The Expanse

0ne aspect of working up a phenomenological picture of social-political events is to follow the arts. These arts change overtime, yet a core remains: we love stories.

I wrote some years ago about how the archetype of the American soul was captured in the “Western” (1).

Today I want to offer some remarks about the remarkable television show: The Expanse. First perhaps, a few words about how and why I inquire into the Collective Imagination need to be offered.

I was raised on movies. Love television, especially science fiction. Can hardly wait for the new Dune to appear this fall – or rather half of it.

I can recreate in my mind’s eye 80 years of trying to sort out the nature of women, from Dorothy my mother, through Doris Day and Marilyn Monroe, to modern women warriors in rage against injustice. In the ‘70’s we got Princess Lea, Ripley, and the terminator killing machine, Sarah Conner.

The dramatic arts are woven of tradition and mystery wisdom. I once read there were only seven possible types of drama and comedy … all of which begins boy meets girl, girl knows he’s an idiot, plans and dreams are laid, fortune is fickle, conflict arises, … I read in Tomberg’s Early Writings that Americans need a happy ending, and Russians need tragedy and suffering.

The TV show The Expanse is exquisite. Yet, the archetypes of wars, conquests, plagues, and famines remain. Imagine the Solar System 250 years in the future. Humanity has spread to the moons of Jupiter, and some are transforming Mars. We wreaked the Earth, and then took all our human dis-harmonies out into the Expanse.

Mars had broken away, declared independence, and attracted a lot of cutting edge scientists. The Earth is burdened with billions, a quarter of them on basic assistance. Still, billions can make more war stuff, even if the other guy is – a culture of creating warriors – and in our case in the Expanse, women … still the unpredictable fire and the rest …

Yet, a third “culture” exists out there. The Belters who make home among the asteroids, not knowing the heavy gravity of Earth, or the too light weight of Mars …. trapped in living environments completely dependent on air and water.

Slaves of a sort, who are fighting back.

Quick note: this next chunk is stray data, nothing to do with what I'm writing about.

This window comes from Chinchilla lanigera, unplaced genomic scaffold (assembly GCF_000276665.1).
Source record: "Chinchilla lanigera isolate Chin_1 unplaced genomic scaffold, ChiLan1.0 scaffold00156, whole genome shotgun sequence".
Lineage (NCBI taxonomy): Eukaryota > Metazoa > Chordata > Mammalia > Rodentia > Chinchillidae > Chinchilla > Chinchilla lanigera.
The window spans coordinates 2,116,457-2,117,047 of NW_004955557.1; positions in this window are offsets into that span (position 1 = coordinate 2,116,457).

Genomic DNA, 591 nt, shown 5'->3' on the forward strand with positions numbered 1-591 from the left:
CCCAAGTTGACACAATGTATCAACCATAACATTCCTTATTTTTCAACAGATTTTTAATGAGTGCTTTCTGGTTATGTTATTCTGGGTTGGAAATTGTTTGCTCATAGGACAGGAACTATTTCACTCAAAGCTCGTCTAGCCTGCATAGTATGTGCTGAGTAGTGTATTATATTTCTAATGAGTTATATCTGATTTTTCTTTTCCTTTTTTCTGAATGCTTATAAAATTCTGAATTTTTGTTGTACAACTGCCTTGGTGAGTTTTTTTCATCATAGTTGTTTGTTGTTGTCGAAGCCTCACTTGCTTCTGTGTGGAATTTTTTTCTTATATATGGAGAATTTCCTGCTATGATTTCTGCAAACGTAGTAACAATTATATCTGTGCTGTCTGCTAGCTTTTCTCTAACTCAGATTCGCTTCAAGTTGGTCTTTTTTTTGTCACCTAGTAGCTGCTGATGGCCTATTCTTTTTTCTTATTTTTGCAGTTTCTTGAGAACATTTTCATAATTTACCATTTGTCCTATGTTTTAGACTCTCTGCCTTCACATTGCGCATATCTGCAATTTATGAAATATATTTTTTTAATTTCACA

Visually amazing. You’re there. On Ceres. Or Phoebe. On Eros. Belters are often out-castes and criminals. As well, there are the usual evil doers: corporations, the super-rich, and bent politicians playing games.

Into this mix, something alien is discovered on Phoebe. They call it the proto- molecule. Proto as a prefix means “first”.

Secret wars erupt. Belter ice-haulers are shot out of space, through stealth spaceships nobody knew existed. The whole solar system is on the brink of war.

I enjoyed the subtlety of the CGI sets, such as showing cities on earth surrounded with high walls keeping out the rising seas. And yes, the story follows heroes, and of special import is the take no prisoners attitude of many women characters.

The Tale is an adventure of our future. One quite possible.

My present theory is that yes, the television is talking to us. All art is inspired, only the means of expression varies. This means the artists are connected to the spirit-world, or thought world, which includes invisible beings inspiring in them (the artists) glimpses of truth.

Is there a message in the noise? Drama teaches, we just have to participate in the reading of the handwriting on the wall of modern film and television arts and crafts. My book “The Father at Rest” (2) includes many references to artistic film expression, which by their very nature include archetypal meditations on the human condition.

The collective works of such as Clint Eastwood, Stephen Spielberg, and David E. Kelley (America’s Shakespeare), are deep and thoughtful examinations of “being human”.

In the way back long ago when before, magicians created means to transport their mental consciousness anywhere, while sitting still. Now technology blossoms, and I have a window on the world, yet once more sitting still.

Artists paint in my TV window. I have watched seas of change on this magic tool, although so far I have not succumbed to owning a cell phone. I like being hard to reach.

Film artist’s works are messages in a bottle, thrown into a sea. We still have to take hold of them, and seek inside a hidden message, that which just might inspire our own thinking to be more and more open to the future mysteries of human existence.

The times have only begun to change.



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